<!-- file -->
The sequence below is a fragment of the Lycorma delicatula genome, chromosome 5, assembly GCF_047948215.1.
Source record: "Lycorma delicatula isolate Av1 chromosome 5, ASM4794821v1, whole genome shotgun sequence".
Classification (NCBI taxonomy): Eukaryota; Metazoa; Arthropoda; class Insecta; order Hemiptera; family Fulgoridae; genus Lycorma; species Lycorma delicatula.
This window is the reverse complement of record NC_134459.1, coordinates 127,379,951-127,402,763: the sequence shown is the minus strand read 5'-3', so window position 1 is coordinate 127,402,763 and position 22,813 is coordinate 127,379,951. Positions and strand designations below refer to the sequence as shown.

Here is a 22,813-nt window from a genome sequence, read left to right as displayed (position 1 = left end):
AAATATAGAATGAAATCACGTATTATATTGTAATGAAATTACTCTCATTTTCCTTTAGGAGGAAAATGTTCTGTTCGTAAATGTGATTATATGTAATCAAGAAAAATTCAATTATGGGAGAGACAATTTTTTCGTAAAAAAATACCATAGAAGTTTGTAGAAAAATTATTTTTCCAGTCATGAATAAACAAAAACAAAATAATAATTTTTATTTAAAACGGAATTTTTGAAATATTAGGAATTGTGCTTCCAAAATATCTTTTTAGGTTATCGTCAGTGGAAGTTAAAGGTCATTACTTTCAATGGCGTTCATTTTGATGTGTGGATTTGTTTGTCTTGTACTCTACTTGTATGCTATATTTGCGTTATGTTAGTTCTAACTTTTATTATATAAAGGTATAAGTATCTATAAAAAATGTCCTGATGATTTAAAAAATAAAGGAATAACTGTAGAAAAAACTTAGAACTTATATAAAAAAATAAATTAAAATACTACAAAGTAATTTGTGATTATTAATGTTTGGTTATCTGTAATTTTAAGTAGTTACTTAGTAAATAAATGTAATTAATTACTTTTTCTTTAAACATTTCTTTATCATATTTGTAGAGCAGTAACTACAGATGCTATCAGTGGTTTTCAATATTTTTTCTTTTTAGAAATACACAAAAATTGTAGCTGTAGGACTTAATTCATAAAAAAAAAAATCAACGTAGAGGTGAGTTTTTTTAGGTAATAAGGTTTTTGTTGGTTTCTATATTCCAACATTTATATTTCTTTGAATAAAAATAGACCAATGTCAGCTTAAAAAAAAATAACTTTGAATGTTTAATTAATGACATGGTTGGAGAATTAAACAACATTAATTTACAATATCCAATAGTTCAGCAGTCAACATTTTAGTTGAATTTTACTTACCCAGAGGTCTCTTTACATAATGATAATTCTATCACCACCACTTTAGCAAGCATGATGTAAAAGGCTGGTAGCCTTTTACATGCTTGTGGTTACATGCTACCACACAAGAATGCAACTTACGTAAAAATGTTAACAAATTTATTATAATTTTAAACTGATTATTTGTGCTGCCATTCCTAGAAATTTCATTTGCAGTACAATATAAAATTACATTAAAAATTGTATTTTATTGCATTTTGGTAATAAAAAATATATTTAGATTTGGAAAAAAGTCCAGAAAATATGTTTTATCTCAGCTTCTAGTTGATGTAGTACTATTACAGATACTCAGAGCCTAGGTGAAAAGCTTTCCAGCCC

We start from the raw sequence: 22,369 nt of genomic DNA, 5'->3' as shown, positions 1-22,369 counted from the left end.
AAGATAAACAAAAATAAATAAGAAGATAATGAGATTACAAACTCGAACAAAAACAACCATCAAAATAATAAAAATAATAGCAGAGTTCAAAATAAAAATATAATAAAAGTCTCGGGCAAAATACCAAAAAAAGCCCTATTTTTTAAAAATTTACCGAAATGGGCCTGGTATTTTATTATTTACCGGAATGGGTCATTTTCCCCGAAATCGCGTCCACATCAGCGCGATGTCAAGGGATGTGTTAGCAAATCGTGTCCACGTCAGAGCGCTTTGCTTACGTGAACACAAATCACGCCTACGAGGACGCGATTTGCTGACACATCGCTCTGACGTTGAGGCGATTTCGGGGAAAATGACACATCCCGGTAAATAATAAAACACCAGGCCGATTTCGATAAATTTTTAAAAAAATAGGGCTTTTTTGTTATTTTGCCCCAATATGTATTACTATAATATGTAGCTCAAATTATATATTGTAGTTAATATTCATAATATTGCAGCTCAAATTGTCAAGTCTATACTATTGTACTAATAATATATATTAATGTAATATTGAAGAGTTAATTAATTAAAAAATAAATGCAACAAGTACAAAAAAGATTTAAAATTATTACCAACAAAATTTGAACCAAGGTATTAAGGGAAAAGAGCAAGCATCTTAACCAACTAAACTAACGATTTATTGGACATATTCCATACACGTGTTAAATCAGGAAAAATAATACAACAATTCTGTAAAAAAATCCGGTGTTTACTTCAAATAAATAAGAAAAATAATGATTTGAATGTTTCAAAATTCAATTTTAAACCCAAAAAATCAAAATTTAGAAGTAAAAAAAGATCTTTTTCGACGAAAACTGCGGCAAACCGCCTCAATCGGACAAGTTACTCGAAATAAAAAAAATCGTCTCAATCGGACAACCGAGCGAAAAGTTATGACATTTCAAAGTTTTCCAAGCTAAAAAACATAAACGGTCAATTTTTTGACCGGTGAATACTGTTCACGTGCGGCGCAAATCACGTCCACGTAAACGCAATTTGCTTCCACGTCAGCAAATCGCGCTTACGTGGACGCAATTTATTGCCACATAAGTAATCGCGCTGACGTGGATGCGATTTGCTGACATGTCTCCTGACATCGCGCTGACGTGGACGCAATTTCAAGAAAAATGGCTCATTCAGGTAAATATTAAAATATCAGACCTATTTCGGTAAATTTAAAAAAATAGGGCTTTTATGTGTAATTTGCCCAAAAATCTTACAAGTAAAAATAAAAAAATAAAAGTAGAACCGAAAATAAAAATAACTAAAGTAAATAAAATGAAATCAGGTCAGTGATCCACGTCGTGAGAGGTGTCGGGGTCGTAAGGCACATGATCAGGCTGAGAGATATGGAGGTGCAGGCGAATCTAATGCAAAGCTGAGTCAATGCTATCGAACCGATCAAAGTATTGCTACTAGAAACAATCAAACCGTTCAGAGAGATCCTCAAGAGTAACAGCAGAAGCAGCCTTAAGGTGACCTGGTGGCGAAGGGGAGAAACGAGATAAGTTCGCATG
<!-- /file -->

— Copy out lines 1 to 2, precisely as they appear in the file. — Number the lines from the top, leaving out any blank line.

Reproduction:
The sequence below is a fragment of the Lycorma delicatula genome, chromosome 5, assembly GCF_047948215.1.
Source record: "Lycorma delicatula isolate Av1 chromosome 5, ASM4794821v1, whole genome shotgun sequence".